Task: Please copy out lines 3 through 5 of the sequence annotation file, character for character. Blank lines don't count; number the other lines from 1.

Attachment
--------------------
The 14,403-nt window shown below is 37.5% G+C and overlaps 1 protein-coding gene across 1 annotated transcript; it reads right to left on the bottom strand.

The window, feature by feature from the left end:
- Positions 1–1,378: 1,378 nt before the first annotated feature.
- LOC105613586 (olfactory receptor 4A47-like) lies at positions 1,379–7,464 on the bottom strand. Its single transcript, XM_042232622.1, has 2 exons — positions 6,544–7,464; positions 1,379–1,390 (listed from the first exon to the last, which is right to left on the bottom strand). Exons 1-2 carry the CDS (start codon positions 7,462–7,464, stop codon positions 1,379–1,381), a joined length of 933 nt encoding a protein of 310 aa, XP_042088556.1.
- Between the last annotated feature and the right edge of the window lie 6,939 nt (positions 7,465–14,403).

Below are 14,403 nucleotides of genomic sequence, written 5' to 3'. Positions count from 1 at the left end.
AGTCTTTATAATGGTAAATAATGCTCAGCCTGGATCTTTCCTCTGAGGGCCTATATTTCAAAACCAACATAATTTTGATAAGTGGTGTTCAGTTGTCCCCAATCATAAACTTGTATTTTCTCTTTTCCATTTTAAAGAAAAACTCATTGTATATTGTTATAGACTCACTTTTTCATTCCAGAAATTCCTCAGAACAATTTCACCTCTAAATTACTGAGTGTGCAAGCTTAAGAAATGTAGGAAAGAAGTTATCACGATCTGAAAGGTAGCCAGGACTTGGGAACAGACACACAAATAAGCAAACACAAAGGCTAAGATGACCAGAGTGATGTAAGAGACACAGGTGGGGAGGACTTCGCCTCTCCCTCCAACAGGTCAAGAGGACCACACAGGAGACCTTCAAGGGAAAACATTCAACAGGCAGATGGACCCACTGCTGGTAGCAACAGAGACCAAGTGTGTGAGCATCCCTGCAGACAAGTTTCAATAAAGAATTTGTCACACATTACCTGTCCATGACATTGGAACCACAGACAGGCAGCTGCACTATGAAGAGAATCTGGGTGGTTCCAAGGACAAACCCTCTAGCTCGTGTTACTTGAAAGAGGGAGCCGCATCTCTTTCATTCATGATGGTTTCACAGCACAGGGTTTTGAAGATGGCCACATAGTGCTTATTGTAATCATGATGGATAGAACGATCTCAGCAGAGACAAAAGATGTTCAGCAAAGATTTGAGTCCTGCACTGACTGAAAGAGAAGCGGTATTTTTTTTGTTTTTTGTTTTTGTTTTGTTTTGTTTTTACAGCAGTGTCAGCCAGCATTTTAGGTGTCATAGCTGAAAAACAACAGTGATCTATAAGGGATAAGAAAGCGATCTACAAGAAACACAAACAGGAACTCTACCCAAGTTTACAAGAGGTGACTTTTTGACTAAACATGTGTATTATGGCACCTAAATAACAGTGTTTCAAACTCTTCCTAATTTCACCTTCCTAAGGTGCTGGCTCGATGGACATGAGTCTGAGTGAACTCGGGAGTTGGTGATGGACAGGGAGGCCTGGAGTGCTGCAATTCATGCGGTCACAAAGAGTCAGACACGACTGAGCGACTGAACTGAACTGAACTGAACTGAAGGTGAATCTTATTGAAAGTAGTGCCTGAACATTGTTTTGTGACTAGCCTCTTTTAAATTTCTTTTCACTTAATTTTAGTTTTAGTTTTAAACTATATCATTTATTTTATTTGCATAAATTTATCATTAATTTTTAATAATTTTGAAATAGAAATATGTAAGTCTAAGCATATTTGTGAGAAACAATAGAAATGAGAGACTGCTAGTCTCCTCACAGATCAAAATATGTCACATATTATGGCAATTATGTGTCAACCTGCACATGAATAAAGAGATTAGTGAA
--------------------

- Positions 1–1,378: 1,378 nt before the first annotated feature.
- LOC105613586 (olfactory receptor 4A47-like) lies at positions 1,379–7,464 on the bottom strand. Its single transcript, XM_042232622.1, has 2 exons — positions 6,544–7,464; positions 1,379–1,390 (listed from the first exon to the last, which is right to left on the bottom strand). Exons 1-2 carry the CDS (start codon positions 7,462–7,464, stop codon positions 1,379–1,381), a joined length of 933 nt encoding a protein of 310 aa, XP_042088556.1.
- Between the last annotated feature and the right edge of the window lie 6,939 nt (positions 7,465–14,403).